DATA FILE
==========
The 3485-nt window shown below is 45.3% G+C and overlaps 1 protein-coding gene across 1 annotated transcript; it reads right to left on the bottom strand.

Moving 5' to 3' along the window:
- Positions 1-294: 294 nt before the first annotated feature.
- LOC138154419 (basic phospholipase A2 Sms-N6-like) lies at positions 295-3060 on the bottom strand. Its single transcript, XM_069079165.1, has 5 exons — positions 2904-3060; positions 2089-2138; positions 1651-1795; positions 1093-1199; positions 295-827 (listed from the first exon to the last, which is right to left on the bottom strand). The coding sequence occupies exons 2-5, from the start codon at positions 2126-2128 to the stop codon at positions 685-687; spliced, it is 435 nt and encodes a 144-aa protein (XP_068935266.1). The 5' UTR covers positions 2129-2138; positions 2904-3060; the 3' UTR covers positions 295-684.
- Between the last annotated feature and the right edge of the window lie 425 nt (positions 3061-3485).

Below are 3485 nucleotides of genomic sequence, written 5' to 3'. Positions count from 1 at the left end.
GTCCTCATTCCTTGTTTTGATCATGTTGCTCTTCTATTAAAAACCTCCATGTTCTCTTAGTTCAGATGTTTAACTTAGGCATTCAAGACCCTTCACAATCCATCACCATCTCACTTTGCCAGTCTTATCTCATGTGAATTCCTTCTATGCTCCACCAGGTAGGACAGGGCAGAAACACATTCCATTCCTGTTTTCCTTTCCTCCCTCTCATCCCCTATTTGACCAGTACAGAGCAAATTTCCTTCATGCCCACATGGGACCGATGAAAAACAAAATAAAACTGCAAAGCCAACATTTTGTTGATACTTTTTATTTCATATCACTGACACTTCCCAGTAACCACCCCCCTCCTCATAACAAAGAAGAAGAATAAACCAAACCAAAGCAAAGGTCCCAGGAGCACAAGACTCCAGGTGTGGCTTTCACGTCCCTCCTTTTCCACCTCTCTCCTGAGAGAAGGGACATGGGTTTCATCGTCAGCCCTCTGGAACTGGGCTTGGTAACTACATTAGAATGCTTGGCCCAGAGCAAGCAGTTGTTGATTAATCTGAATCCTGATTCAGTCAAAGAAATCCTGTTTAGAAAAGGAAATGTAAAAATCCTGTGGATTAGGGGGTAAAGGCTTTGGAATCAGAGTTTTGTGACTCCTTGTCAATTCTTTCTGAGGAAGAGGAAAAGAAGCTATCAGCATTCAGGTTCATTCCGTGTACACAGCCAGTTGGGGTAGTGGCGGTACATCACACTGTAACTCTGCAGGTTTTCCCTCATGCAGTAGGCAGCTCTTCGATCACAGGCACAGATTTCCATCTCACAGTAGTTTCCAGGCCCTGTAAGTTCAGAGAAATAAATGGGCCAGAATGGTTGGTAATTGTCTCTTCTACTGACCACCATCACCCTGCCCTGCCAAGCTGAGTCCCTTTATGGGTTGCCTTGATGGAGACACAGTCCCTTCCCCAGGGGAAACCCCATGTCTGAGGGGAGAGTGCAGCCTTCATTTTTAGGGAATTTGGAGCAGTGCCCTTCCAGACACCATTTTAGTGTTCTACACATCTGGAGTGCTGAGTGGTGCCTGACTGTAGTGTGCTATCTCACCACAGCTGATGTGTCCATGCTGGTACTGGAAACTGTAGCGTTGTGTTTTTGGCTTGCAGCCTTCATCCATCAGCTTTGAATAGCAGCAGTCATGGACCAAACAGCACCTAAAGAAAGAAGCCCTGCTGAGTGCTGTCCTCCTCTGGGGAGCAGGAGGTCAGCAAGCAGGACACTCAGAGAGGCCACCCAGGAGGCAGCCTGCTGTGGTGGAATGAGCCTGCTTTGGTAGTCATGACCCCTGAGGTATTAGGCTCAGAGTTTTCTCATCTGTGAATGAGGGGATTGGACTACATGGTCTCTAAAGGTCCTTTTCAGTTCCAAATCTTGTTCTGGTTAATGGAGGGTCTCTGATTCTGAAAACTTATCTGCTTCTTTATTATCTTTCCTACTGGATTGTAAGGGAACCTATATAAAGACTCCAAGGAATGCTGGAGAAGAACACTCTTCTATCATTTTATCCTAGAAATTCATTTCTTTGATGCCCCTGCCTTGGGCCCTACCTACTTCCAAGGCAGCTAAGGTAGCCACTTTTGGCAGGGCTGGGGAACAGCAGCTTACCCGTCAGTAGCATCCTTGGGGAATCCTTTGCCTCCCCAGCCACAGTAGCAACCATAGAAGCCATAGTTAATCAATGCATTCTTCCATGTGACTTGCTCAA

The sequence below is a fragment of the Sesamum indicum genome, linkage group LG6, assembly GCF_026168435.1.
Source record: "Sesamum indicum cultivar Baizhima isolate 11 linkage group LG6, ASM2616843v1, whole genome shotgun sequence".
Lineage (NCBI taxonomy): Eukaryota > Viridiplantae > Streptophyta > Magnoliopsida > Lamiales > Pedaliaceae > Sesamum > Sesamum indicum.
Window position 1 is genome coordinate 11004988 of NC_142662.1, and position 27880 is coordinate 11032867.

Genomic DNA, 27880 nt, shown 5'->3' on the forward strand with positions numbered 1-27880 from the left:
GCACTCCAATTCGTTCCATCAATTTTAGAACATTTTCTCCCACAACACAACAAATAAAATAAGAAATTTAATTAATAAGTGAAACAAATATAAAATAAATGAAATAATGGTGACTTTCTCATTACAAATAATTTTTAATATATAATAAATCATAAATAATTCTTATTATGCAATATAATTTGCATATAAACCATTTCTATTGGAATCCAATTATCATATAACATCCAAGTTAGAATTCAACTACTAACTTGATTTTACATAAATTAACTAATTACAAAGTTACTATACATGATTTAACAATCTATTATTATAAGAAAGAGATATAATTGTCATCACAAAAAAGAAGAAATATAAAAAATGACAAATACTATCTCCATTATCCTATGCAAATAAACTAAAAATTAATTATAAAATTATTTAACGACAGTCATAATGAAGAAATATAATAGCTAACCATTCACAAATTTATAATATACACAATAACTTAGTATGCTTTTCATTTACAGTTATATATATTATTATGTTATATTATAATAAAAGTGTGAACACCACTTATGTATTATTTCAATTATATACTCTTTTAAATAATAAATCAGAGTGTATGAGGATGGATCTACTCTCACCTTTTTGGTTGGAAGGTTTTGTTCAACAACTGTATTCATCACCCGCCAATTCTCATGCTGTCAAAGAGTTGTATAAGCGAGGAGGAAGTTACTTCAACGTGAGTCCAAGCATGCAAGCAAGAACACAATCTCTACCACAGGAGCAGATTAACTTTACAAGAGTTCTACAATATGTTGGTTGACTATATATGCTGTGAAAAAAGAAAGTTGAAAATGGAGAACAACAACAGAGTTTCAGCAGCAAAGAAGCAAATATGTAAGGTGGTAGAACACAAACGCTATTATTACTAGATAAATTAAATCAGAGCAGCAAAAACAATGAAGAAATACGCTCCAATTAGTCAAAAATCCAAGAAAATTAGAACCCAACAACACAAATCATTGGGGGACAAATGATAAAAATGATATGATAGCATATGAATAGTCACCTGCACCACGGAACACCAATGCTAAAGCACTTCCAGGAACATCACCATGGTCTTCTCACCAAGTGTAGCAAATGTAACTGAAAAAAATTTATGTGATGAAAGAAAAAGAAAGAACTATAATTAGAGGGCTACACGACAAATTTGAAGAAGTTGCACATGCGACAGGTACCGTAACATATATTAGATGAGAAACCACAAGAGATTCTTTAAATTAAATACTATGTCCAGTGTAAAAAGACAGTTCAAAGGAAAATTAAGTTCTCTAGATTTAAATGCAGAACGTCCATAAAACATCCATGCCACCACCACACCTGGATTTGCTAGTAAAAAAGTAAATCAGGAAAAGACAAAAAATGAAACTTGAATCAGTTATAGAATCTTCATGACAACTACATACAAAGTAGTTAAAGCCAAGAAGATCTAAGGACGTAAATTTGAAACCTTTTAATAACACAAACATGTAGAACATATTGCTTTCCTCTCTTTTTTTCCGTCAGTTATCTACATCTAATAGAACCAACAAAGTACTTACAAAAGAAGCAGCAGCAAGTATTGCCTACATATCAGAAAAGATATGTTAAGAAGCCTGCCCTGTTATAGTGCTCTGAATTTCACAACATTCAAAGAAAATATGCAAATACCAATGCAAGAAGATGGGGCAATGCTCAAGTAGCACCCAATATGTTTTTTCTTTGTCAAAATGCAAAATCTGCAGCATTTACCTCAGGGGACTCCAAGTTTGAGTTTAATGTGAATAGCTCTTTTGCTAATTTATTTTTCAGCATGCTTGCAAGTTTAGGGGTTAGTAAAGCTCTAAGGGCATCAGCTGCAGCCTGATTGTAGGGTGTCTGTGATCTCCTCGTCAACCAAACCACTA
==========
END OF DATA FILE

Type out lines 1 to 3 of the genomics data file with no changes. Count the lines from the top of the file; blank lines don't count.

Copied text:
The 3485-nt window shown below is 45.3% G+C and overlaps 1 protein-coding gene across 1 annotated transcript; it reads right to left on the bottom strand.

Moving 5' to 3' along the window:
- Positions 1-294: 294 nt before the first annotated feature.